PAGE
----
Thursday, February 19, 2009

Christa Donner

Christa Donner is a multimedia artist who will be working onsite at the museum on Tuesday March 3, 2009 from 11am - 7 pm.

Christa Donner explores issues of women's health and body image through her ink and collage works on paper, comics, and large-scale wall drawings. Through public projects and collaborative zines, Donner exchanges stories of bodily experience to provoke dialogue both in the art world and beyond it. Her inquiry transforms anxiety and misunderstanding into personal, magical, powerful re-visions of alternative anatomies. To see more of her work, check out her website:

1. Could you describe an average day in the studio? Do you have any routines
Usually I've got three or four drawings going at different stages at any given time, so I'm less likely to overwork things. While one thing is drying I'll start working into other drawings. Some get cut up into parts that I use elsewhere... recombined into other drawings-in-progress. My zines come together in a similar way, with editing and moving bits around, both on the computer and physically, with glue and scissors and paper.

2. What do you collect and how does it inspire you?
Lots of printed matter: pop-up books, zines, comics, old medical and scientific illustrations.

3. What do you like to listen to/watch while creating?
It depends. Sometimes I work well in silence, but usually music helps keep me focused and moving. Octopus Project, old Kitty Wells albums, Missy Elliott ... I have a pretty eclectic music library.

4. What are some of your favorite websites/blogs to visit?
I'm always checking out "We make money not art"... especially the activism section ( and "Guerrila Innovation" ( There's always something interesting going on there. ( is one of my all-time favorite zine resources.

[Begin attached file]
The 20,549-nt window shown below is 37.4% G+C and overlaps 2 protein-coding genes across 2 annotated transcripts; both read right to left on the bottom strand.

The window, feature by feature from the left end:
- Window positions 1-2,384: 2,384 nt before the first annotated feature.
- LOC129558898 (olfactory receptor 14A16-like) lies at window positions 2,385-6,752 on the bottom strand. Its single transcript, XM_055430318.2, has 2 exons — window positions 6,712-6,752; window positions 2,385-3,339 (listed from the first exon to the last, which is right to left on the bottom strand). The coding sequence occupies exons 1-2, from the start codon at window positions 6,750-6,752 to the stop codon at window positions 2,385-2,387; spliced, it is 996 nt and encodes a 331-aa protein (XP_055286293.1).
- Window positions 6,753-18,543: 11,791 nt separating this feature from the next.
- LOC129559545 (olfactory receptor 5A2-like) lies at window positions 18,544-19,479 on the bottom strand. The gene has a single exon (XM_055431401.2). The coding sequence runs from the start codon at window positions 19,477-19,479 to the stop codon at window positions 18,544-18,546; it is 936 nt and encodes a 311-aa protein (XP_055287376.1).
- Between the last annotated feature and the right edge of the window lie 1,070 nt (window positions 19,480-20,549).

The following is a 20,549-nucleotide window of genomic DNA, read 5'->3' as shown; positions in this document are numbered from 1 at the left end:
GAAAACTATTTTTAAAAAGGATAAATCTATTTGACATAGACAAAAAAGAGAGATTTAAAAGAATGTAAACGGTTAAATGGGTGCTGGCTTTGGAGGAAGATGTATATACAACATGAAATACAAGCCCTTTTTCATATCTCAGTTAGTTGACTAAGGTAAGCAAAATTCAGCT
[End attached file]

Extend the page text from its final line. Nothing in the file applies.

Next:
Small Science Collective ( is always evolving with biology-themed science tracts... and I'll sheepishly admit that I'm on Facebook far too often, God help me.

5. What would you consider to be Chicago’s best kept secret?
Not such a "secret," but I love the Music Box Theatre for the twinkling stars, the velvet curtains, and the organist who glides out of view before the movie's about to start.

6. What is your favorite piece in the MCA collection?
I'm a big fan of the amazing perspectival Sarah Sze installation. It's so fantastic in terms of how it shifts your perception of scale - of the gallery in relation to the everyday objects that make up the piece, yourself in relation to the the city outside...

7. What do you do in your studio when you are procrastinating?
I have such an e-mail addiction that I don't allow myself to bring the laptop in there... so instead I read the magazines and books I use for image source material, or take a nap on the floor. It feels wasteful, but sometimes it can actually be a useful part of the process to take that time, to come across things I'm not looking for directly. But e-mail, man. It's deadly. Turn that shit off.

8. Who (living or dead) would you invite to a cocktail party?
I'd invite my friends Margaret and Michelle, because they'd help me turn it into a dance party.

9. Do you keep a sketchbook?
Oh yeah. It's so important! The sketchbook is my portable mini-studio: a place to process all the visual and auditory information I come across so I can refer back to it later.

10. What's the last great book you read?
Alison Bechdel's "Fun Home, " is pretty brilliant. Now I'm getting back into Octavia Butler.

11. What do you do when you hit a creative block?
I usually go back to a visual brainstorming process I learned as a college student: I sit down with a stack of paper and a timer and start making five-minute drawings. I'll do anywhere from ten to fifty of these, depending on how much studio time I have that day, setting variables of size, materials, or other constraints before I start. By the end of it I'll have a big pile of things, and most of them will be crap -- but there are always a couple that point to ideas or imagery worth exploring further.

12. If you weren’t an artist what would you be doing?
Something that involves listening to people's stories, maybe helping them reach some sort of goal. I'd be a good counselor or an oral historian. I use a lot of the same skills in teaching college students, which I like a lot.

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